Chelsea Lipford: That was your side.

Danny Lipford: That’s covering pretty darn good, ain’t it?

Chelsea Lipford: Yeah.

Danny Lipford: I guess the paint will stick to it pretty well cause it’s got a lot of glue on it. Soon, we’re done painting, and it’s obvious the glue is working. And I have to say, I’m surprised at how cool it looks. Man, that is unreal! Now that this has dried the reaction the paint had with that glue.

Chelsea Lipford: Yeah, I was skeptical. It looked like it was going on it so smooth, I didn’t know how it was going to crackle. But…

Danny Lipford: Completely changed the look of that piece of furniture.

Chelsea Lipford: You can see that needs to dry a little bit more ’cause it’s not black yet.

Danny Lipford: I’ll tell you what, let me move this back over here. And then I can help you put the second coat on the wine rack. So after another coat of Chelsea’s homemade chalk paint and a little drying time, the wine rack is ready to be distressed. It’s a shame to go and…

Chelsea Lipford: Rough it up?

Danny Lipford: …and rough it up. I don’t…

Chelsea Lipford: Nah! It’s part of the fun! Doesn’t it look older already?

Danny Lipford: Just looks like a… Had some bad movers move it into your house. Now this kind of sanding would probably make ordinary latex paint peel. But the plaster of Paris seems to be doing its job.

Chelsea Lipford: Oh, that looks good!

Danny Lipford: Yup.

Chelsea Lipford: Ooh, I think I’m done.

Danny Lipford: Is that the way you wanted it?

Chelsea Lipford: I think so. I want to look back from over here and see.

Danny Lipford: Step back and take a look at it.

Chelsea Lipford: Yeah, it’s slightly distressed. It’s just what I wanted.

Danny Lipford: You know, this really surprised me. Actually, it even cracked even more! And I understand the black paint that you put on it now, because that’s exactly what’s shining through.

Chelsea Lipford: What shines through. Yeah.

Danny Lipford: That is wild-looking! I just never ever expected that you could paint glue on something like that! I know. All right, I think we’re in good shape.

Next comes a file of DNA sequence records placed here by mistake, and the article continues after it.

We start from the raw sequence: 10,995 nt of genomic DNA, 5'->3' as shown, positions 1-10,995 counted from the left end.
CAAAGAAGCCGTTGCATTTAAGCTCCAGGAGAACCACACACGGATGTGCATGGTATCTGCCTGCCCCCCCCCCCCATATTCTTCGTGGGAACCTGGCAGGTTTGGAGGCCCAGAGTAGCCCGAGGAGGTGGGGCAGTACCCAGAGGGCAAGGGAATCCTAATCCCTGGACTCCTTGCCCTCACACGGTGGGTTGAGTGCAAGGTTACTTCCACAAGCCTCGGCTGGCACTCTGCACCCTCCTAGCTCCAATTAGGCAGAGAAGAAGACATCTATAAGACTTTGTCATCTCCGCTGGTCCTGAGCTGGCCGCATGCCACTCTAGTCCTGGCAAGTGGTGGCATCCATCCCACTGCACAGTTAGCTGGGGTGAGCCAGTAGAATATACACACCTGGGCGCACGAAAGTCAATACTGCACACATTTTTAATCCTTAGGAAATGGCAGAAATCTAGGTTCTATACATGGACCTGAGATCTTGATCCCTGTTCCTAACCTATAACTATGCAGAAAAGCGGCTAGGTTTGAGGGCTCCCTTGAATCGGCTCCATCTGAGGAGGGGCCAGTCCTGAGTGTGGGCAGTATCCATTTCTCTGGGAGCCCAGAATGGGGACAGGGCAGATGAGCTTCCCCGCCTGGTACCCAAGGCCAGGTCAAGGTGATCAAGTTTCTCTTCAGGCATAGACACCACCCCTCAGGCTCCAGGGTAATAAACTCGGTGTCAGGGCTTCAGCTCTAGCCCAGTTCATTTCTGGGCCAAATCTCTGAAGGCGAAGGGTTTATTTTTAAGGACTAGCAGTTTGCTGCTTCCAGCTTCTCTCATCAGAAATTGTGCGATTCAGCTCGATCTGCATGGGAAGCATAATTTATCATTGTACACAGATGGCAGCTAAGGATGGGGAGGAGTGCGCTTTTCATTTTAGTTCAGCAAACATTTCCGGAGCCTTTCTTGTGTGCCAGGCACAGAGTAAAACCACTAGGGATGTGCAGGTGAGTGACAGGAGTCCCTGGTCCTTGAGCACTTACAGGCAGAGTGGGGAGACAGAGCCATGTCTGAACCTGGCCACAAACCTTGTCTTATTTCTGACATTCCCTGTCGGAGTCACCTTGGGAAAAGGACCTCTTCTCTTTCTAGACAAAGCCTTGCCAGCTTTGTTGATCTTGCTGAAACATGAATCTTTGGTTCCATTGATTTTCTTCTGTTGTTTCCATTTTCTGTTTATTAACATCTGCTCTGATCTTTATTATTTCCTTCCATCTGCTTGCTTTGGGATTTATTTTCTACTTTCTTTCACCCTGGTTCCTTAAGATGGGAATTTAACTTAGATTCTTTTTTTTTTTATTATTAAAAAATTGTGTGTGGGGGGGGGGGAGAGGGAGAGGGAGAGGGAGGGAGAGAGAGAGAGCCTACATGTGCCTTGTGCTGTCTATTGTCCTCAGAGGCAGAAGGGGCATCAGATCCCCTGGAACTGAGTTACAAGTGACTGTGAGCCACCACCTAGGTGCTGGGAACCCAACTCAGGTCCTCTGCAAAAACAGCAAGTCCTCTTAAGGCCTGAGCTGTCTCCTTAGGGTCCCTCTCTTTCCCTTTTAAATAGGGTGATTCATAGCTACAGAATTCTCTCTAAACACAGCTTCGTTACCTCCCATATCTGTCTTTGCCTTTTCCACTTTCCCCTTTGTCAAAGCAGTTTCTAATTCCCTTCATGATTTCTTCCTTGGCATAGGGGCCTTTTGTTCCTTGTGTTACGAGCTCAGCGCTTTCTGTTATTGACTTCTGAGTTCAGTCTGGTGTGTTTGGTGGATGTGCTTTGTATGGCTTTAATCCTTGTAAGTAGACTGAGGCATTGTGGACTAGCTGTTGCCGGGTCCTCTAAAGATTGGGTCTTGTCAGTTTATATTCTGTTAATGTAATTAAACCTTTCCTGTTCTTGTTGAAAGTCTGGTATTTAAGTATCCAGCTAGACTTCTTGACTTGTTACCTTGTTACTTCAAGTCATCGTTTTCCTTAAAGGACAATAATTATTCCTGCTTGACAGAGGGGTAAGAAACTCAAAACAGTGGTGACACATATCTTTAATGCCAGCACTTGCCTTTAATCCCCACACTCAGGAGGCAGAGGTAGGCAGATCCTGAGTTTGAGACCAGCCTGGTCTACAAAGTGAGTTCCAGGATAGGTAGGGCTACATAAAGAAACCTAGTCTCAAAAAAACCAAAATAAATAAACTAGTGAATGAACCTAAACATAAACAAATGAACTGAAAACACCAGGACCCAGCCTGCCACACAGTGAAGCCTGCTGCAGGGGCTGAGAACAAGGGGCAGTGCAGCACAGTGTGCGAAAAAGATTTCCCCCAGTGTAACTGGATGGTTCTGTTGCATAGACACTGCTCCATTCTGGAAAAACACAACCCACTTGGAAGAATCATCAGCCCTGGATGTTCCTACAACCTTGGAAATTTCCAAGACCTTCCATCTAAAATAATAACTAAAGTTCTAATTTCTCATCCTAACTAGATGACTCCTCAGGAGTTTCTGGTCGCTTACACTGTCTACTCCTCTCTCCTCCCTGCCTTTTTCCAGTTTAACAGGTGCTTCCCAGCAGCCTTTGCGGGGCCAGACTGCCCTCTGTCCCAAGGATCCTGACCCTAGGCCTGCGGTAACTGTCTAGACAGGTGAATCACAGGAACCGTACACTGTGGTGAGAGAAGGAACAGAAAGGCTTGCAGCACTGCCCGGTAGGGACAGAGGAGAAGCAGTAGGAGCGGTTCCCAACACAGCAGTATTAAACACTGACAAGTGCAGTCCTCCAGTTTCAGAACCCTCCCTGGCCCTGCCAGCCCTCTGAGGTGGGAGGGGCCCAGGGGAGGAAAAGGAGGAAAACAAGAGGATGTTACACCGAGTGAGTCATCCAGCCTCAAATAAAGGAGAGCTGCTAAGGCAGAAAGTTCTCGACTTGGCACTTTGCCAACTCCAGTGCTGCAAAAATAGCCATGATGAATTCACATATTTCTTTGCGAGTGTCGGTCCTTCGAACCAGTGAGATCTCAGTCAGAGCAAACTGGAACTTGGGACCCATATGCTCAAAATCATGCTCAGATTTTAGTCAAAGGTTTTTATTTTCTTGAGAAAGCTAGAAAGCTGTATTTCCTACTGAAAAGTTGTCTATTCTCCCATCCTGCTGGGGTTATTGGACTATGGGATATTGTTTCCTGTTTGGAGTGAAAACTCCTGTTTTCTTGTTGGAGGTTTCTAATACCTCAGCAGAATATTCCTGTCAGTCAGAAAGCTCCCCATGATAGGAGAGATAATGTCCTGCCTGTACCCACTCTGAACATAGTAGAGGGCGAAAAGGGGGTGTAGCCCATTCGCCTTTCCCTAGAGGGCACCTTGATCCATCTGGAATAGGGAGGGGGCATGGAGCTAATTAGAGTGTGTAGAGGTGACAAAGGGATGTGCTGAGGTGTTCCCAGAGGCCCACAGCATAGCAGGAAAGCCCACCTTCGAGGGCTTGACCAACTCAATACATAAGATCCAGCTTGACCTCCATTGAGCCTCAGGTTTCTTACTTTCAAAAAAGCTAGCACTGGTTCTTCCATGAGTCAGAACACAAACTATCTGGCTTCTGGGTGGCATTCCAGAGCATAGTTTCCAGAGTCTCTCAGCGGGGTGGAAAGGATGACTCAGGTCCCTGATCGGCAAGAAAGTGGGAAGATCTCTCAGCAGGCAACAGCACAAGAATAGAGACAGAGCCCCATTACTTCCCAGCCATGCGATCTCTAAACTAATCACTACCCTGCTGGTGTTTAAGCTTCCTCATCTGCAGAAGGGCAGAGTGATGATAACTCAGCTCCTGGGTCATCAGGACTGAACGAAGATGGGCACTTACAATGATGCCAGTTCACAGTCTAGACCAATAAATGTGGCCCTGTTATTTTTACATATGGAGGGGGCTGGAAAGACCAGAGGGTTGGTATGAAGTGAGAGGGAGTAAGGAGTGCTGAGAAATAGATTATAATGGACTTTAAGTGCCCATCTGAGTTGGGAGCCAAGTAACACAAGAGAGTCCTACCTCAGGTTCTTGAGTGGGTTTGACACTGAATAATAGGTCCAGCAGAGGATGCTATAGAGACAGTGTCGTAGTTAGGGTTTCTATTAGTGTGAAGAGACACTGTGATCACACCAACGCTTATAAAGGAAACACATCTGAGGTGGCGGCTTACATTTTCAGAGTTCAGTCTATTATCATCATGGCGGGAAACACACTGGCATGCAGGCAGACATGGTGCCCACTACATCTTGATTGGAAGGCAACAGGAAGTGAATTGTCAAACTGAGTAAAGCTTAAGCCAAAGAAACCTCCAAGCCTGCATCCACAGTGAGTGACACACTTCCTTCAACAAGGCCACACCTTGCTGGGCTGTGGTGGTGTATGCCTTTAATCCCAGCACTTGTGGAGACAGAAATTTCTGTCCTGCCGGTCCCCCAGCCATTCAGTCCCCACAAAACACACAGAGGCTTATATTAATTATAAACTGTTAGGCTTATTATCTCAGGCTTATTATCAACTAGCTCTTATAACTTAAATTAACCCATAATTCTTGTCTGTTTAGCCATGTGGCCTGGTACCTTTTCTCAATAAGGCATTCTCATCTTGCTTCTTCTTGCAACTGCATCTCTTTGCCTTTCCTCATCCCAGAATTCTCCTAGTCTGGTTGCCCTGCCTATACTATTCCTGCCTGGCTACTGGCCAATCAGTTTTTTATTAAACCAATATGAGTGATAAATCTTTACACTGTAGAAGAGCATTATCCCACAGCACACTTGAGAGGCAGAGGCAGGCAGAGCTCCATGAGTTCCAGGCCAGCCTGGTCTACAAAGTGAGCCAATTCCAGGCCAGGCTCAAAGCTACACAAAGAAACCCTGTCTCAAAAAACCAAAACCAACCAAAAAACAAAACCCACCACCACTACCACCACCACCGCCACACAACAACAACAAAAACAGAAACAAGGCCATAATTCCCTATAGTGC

Chelsea Lipford: All right, well, I do have one more project for you outside!

Danny Lipford: Uh-oh. What’re you talking’ about?

Chelsea Lipford: I saw the picture of a picnic table with a rain gutter replacing the middle board. And you put ice in it and then it keeps your beverages cold, while you’re hanging out at the picnic table.

Danny Lipford: Like a little channel under it.

Chelsea Lipford: Yeah.

Danny Lipford: Now this project seems more my speed. To remove part of that center-board, we first need to relocate some of the supports.

Chelsea Lipford: There you go.

Danny Lipford: All righty.

Chelsea Lipford: Want me to show you how to use that?

Danny Lipford: Yeah. Oh, you’ll get a chance. We’ll add a 2×4 right here. Flat.

Chelsea Lipford: Okay.

Danny Lipford: Before we knock this board out, we’re going to put these 2x2s in.

Chelsea Lipford: Okay.

Danny Lipford: So, let’s see. We got 49 and 7/8ths… These 2x2s will give us a place to attach the rain gutter later while keeping it beneath the surface of the table. Most helpers would have the speed square right in my hands right now.

Chelsea Lipford: Good thing I’m not a paid helper, then.

Danny Lipford: Yeah. Who’d you charge all these materials to? This is really working out well. Heck, this is all in great shape. We just need to take that board off, cut it, and we’re ready to mount the gutter. So, I think we can do all of that from up top. So, once we flip the table over and pry the centerboard loose… Hey.

Chelsea Lipford: I want to do that!

Danny Lipford: I can’t believe that. Well, I think we can just lift it up.

Chelsea Lipford: Just one side?

Danny Lipford: I’ll tell you a trick here. Take this, just like that, and move it down there. See, there? It’s simply a matter of marking it and cutting it so the pieces at either end can be nailed back in place, then the remaining piece can rest in the middle to cover the rain gutter.